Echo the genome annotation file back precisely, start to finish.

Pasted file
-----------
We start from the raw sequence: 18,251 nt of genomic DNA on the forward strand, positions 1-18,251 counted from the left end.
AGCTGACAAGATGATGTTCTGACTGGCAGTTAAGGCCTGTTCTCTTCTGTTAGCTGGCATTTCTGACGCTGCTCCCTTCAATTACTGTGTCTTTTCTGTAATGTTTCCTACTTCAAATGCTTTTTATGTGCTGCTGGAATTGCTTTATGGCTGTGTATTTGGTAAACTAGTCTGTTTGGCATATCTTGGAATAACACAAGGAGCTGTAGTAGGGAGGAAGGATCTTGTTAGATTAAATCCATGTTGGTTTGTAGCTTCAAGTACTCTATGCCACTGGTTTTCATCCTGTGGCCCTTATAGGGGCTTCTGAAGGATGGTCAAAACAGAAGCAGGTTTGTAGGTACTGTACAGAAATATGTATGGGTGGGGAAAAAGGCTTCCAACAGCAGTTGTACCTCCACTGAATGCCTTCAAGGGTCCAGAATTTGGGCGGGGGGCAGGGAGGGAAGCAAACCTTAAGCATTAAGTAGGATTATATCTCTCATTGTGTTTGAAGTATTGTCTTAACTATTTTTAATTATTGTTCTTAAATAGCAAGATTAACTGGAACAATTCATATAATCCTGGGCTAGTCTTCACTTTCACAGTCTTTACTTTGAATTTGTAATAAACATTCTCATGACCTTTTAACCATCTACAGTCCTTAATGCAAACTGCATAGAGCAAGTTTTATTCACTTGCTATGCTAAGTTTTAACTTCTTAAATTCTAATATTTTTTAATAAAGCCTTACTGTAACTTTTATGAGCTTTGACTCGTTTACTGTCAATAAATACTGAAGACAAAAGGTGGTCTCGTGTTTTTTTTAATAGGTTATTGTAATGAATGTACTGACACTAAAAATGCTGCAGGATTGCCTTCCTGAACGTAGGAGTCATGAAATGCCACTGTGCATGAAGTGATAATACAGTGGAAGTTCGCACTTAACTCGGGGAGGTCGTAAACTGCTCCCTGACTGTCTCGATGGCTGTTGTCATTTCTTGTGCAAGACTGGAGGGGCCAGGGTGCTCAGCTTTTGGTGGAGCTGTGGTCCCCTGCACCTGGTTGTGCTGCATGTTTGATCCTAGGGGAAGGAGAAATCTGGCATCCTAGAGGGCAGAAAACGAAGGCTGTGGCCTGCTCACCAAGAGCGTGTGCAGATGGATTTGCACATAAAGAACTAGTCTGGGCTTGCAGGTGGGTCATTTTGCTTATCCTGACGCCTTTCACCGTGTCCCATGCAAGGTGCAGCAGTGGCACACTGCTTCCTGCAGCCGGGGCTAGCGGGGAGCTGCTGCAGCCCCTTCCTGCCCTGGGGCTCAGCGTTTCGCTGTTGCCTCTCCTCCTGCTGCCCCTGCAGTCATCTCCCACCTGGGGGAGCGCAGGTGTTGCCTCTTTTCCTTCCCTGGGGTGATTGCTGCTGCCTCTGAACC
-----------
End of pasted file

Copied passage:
We start from the raw sequence: 18,251 nt of genomic DNA on the forward strand, positions 1-18,251 counted from the left end.
AGCTGACAAGATGATGTTCTGACTGGCAGTTAAGGCCTGTTCTCTTCTGTTAGCTGGCATTTCTGACGCTGCTCCCTTCAATTACTGTGTCTTTTCTGTAATGTTTCCTACTTCAAATGCTTTTTATGTGCTGCTGGAATTGCTTTATGGCTGTGTATTTGGTAAACTAGTCTGTTTGGCATATCTTGGAATAACACAAGGAGCTGTAGTAGGGAGGAAGGATCTTGTTAGATTAAATCCATGTTGGTTTGTAGCTTCAAGTACTCTATGCCACTGGTTTTCATCCTGTGGCCCTTATAGGGGCTTCTGAAGGATGGTCAAAACAGAAGCAGGTTTGTAGGTACTGTACAGAAATATGTATGGGTGGGGAAAAAGGCTTCCAACAGCAGTTGTACCTCCACTGAATGCCTTCAAGGGTCCAGAATTTGGGCGGGGGGCAGGGAGGGAAGCAAACCTTAAGCATTAAGTAGGATTATATCTCTCATTGTGTTTGAAGTATTGTCTTAACTATTTTTAATTATTGTTCTTAAATAGCAAGATTAACTGGAACAATTCATATAATCCTGGGCTAGTCTTCACTTTCACAGTCTTTACTTTGAATTTGTAATAAACATTCTCATGACCTTTTAACCATCTACAGTCCTTAATGCAAACTGCATAGAGCAAGTTTTATTCACTTGCTATGCTAAGTTTTAACTTCTTAAATTCTAATATTTTTTAATAAAGCCTTACTGTAACTTTTATGAGCTTTGACTCGTTTACTGTCAATAAATACTGAAGACAAAAGGTGGTCTCGTGTTTTTTTTAATAGGTTATTGTAATGAATGTACTGACACTAAAAATGCTGCAGGATTGCCTTCCTGAACGTAGGAGTCATGAAATGCCACTGTGCATGAAGTGATAATACAGTGGAAGTTCGCACTTAACTCGGGGAGGTCGTAAACTGCTCCCTGACTGTCTCGATGGCTGTTGTCATTTCTTGTGCAAGACTGGAGGGGCCAGGGTGCTCAGCTTTTGGTGGAGCTGTGGTCCCCTGCACCTGGTTGTGCTGCATGTTTGATCCTAGGGGAAGGAGAAATCTGGCATCCTAGAGGGCAGAAAACGAAGGCTGTGGCCTGCTCACCAAGAGCGTGTGCAGATGGATTTGCACATAAAGAACTAGTCTGGGCTTGCAGGTGGGTCATTTTGCTTATCCTGACGCCTTTCACCGTGTCCCATGCAAGGTGCAGCAGTGGCACACTGCTTCCTGCAGCCGGGGCTAGCGGGGAGCTGCTGCAGCCCCTTCCTGCCCTGGGGCTCAGCGTTTCGCTGTTGCCTCTCCTCCTGCTGCCCCTGCAGTCATCTCCCACCTGGGGGAGCGCAGGTGTTGCCTCTTTTCCTTCCCTGGGGTGATTGCTGCTGCCTCTGAACC